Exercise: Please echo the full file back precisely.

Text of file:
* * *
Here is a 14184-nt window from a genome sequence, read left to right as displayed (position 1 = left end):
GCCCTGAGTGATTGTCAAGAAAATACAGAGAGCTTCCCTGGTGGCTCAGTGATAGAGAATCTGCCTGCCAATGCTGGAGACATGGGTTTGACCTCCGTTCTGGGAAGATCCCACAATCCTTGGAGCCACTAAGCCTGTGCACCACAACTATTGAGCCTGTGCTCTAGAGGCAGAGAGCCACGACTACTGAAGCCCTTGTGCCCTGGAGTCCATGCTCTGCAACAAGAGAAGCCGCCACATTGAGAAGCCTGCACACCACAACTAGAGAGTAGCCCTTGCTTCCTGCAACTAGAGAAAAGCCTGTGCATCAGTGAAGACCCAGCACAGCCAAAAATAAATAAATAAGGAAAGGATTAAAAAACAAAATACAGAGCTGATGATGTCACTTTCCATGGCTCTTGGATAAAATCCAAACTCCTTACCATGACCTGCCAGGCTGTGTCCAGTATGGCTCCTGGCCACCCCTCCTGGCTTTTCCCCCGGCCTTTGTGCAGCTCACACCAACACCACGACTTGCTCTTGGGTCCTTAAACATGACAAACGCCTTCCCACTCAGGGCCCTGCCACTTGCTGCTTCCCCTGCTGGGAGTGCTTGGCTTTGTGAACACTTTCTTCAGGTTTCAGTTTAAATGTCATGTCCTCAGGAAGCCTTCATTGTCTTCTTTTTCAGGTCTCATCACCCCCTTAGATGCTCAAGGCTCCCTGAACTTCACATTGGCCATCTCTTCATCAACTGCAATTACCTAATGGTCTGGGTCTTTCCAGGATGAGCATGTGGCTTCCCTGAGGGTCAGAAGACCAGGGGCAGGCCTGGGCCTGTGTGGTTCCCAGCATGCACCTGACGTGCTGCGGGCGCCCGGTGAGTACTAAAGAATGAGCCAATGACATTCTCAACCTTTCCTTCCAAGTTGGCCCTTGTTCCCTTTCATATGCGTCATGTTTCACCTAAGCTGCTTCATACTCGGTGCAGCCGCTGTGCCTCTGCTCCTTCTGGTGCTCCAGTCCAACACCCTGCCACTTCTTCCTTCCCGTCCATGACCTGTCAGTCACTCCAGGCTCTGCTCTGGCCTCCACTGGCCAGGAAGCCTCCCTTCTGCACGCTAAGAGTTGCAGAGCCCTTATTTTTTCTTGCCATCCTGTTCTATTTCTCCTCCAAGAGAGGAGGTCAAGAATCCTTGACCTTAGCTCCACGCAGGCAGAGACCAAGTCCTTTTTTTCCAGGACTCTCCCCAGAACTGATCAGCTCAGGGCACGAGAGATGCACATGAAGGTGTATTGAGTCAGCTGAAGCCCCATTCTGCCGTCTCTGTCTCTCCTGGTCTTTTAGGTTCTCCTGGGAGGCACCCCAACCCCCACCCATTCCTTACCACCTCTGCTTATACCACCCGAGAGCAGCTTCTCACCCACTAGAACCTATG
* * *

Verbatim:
Here is a 14184-nt window from a genome sequence, read left to right as displayed (position 1 = left end):
GCCCTGAGTGATTGTCAAGAAAATACAGAGAGCTTCCCTGGTGGCTCAGTGATAGAGAATCTGCCTGCCAATGCTGGAGACATGGGTTTGACCTCCGTTCTGGGAAGATCCCACAATCCTTGGAGCCACTAAGCCTGTGCACCACAACTATTGAGCCTGTGCTCTAGAGGCAGAGAGCCACGACTACTGAAGCCCTTGTGCCCTGGAGTCCATGCTCTGCAACAAGAGAAGCCGCCACATTGAGAAGCCTGCACACCACAACTAGAGAGTAGCCCTTGCTTCCTGCAACTAGAGAAAAGCCTGTGCATCAGTGAAGACCCAGCACAGCCAAAAATAAATAAATAAGGAAAGGATTAAAAAACAAAATACAGAGCTGATGATGTCACTTTCCATGGCTCTTGGATAAAATCCAAACTCCTTACCATGACCTGCCAGGCTGTGTCCAGTATGGCTCCTGGCCACCCCTCCTGGCTTTTCCCCCGGCCTTTGTGCAGCTCACACCAACACCACGACTTGCTCTTGGGTCCTTAAACATGACAAACGCCTTCCCACTCAGGGCCCTGCCACTTGCTGCTTCCCCTGCTGGGAGTGCTTGGCTTTGTGAACACTTTCTTCAGGTTTCAGTTTAAATGTCATGTCCTCAGGAAGCCTTCATTGTCTTCTTTTTCAGGTCTCATCACCCCCTTAGATGCTCAAGGCTCCCTGAACTTCACATTGGCCATCTCTTCATCAACTGCAATTACCTAATGGTCTGGGTCTTTCCAGGATGAGCATGTGGCTTCCCTGAGGGTCAGAAGACCAGGGGCAGGCCTGGGCCTGTGTGGTTCCCAGCATGCACCTGACGTGCTGCGGGCGCCCGGTGAGTACTAAAGAATGAGCCAATGACATTCTCAACCTTTCCTTCCAAGTTGGCCCTTGTTCCCTTTCATATGCGTCATGTTTCACCTAAGCTGCTTCATACTCGGTGCAGCCGCTGTGCCTCTGCTCCTTCTGGTGCTCCAGTCCAACACCCTGCCACTTCTTCCTTCCCGTCCATGACCTGTCAGTCACTCCAGGCTCTGCTCTGGCCTCCACTGGCCAGGAAGCCTCCCTTCTGCACGCTAAGAGTTGCAGAGCCCTTATTTTTTCTTGCCATCCTGTTCTATTTCTCCTCCAAGAGAGGAGGTCAAGAATCCTTGACCTTAGCTCCACGCAGGCAGAGACCAAGTCCTTTTTTTCCAGGACTCTCCCCAGAACTGATCAGCTCAGGGCACGAGAGATGCACATGAAGGTGTATTGAGTCAGCTGAAGCCCCATTCTGCCGTCTCTGTCTCTCCTGGTCTTTTAGGTTCTCCTGGGAGGCACCCCAACCCCCACCCATTCCTTACCACCTCTGCTTATACCACCCGAGAGCAGCTTCTCACCCACTAGAACCTATG